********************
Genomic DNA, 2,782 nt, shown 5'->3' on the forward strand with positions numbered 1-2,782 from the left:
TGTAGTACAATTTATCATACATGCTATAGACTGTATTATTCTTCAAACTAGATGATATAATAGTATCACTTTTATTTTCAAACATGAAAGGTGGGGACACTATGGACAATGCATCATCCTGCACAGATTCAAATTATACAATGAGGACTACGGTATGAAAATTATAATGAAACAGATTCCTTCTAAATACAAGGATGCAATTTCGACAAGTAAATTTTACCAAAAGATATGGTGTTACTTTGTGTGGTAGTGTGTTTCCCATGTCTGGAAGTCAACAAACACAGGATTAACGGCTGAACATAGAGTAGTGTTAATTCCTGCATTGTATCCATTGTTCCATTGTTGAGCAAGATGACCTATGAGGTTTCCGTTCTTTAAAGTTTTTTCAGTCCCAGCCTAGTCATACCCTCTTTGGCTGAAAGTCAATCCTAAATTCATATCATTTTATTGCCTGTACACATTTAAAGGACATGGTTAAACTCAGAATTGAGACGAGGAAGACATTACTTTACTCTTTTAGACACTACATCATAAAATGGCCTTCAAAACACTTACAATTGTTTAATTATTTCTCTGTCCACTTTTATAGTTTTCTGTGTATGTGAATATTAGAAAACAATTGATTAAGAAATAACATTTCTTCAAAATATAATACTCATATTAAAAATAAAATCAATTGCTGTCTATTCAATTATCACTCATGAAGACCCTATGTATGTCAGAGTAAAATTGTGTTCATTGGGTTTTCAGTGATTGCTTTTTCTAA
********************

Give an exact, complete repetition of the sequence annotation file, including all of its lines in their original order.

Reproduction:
Genomic DNA, 2,782 nt, shown 5'->3' on the forward strand with positions numbered 1-2,782 from the left:
TGTAGTACAATTTATCATACATGCTATAGACTGTATTATTCTTCAAACTAGATGATATAATAGTATCACTTTTATTTTCAAACATGAAAGGTGGGGACACTATGGACAATGCATCATCCTGCACAGATTCAAATTATACAATGAGGACTACGGTATGAAAATTATAATGAAACAGATTCCTTCTAAATACAAGGATGCAATTTCGACAAGTAAATTTTACCAAAAGATATGGTGTTACTTTGTGTGGTAGTGTGTTTCCCATGTCTGGAAGTCAACAAACACAGGATTAACGGCTGAACATAGAGTAGTGTTAATTCCTGCATTGTATCCATTGTTCCATTGTTGAGCAAGATGACCTATGAGGTTTCCGTTCTTTAAAGTTTTTTCAGTCCCAGCCTAGTCATACCCTCTTTGGCTGAAAGTCAATCCTAAATTCATATCATTTTATTGCCTGTACACATTTAAAGGACATGGTTAAACTCAGAATTGAGACGAGGAAGACATTACTTTACTCTTTTAGACACTACATCATAAAATGGCCTTCAAAACACTTACAATTGTTTAATTATTTCTCTGTCCACTTTTATAGTTTTCTGTGTATGTGAATATTAGAAAACAATTGATTAAGAAATAACATTTCTTCAAAATATAATACTCATATTAAAAATAAAATCAATTGCTGTCTATTCAATTATCACTCATGAAGACCCTATGTATGTCAGAGTAAAATTGTGTTCATTGGGTTTTCAGTGATTGCTTTTTCTAA